Wednesday, December 3, 2008

Karsh 100 and the new Ritts room at the MFA

There are two, count 'em two, photography exhibits going on at the MFA in Boston right now. The Tanuki got to take a good long look at both of them a couple of weeks ago.

One is Karsh 100, a big retrospective on Canadian portrait photographer Yousuf Karsh. I've been aware of Karsh for a long time, although for an embarrassing reason: he did a portrait of Rush for their album Grace Under Pressure, and as an incredibly nerdy Rush fan in high school, I noticed this. Also caught an exhibit of his work at the BYU art museum in '95 or '96, must've been. The MFA's show is far more extensive, though.

It includes selections of his non-portrait work, to give a better picture of him as a technician, an artist, and I guess as a person; some of his experimental early work, before he discovered his gifts (and patronage) as a portraitist, and some of the photoessay work he undertook in his maturity, social-realist views of Canada's cities, industrial utopian jobs for corporate brochures. All interesting, but not as interesting as his portraits.

Which I'm not sure are interesting, at least not in a high-art way. I kept looking for something deeper in the portraits, but all I found was what the sitters wanted me to see - what, presumably, the people who commissioned the portraits (who weren't always the sitters) wanted me to see. Famous things like the iconic picture of Hemingway, all manly beard and weatherbeaten face; this is how people wanted to see him, and Karsh gave it to them, larger than life. Or, to pick an example less well known to people in this country, his portrait of Robertson Davies (can't find this anywhere on the web to link to - sorry), which makes the man look like a palimpsest of Dickens and Pound, which is kind of what his books read like.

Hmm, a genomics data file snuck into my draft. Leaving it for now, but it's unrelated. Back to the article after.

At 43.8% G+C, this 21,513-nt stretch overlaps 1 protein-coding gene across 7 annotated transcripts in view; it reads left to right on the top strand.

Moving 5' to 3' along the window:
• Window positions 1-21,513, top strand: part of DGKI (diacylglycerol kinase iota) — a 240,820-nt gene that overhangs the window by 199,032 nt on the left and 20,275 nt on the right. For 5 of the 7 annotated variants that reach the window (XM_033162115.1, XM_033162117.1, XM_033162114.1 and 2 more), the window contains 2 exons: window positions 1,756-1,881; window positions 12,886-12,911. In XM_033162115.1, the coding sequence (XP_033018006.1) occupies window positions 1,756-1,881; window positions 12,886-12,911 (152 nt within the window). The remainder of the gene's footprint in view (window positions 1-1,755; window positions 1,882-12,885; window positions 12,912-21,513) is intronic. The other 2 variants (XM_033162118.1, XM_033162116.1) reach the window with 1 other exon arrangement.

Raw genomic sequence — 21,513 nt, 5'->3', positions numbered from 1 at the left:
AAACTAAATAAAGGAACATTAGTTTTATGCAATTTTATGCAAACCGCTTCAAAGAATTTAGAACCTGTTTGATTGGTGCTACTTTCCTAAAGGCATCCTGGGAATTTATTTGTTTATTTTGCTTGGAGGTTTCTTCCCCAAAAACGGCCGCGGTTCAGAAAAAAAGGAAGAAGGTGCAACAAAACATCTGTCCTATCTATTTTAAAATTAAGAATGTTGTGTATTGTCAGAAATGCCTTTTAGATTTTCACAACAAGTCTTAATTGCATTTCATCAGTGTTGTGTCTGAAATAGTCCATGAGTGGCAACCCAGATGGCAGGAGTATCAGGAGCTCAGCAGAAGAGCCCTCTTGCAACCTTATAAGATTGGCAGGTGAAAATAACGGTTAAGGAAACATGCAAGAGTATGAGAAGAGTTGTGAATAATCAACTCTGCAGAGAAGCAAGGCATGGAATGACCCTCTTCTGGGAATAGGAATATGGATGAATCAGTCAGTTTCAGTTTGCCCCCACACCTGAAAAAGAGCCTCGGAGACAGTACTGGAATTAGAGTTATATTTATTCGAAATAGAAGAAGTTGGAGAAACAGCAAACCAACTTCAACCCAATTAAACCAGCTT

And yet: there's usually a startling beauty in the portraits, because Karsh was a master of light and texture. Flesh takes on the luster of marble, hair becomes silk; he'll often focus not just on the face, but on one point in the face, the nose or the chin, and everything else is just a little blurry, but that one point is indelibly captured. How you feel about one of his portraits will often depend on how you feel about the sitter, and the persona he or she projects, but if you can ignore that, there's a lot of surface beauty to lose yourself in.

Which reminds me of a conversation I had recently about a Van Dyck in the Baltimore Museum of Art. When you look at a portrait of a wealthy Dutch patron, do you see the loveliness of light on silk, or do you see capital? They're both there, of course.

The other photography exhibit at the MFA right now is the inaugural rotation of the new dedicated photography rooms they've opened, the Herb Ritts and Clementine Haas Michel Brown Galleries. The theme of this one is the body, and it's a splendid collection of stuff to look at. It ranges from the most experimental of things to the most accessible, and it's all great.

The accessible end of things is Herb Ritts his very own self, and it's hard to argue with his humongous (that's an art historical term) portrait of Sinead O'Connor. I guess I really am hopelessly bourgeois, if this grabbed me as much as some of the thornier pieces in the exhibit. But it did.

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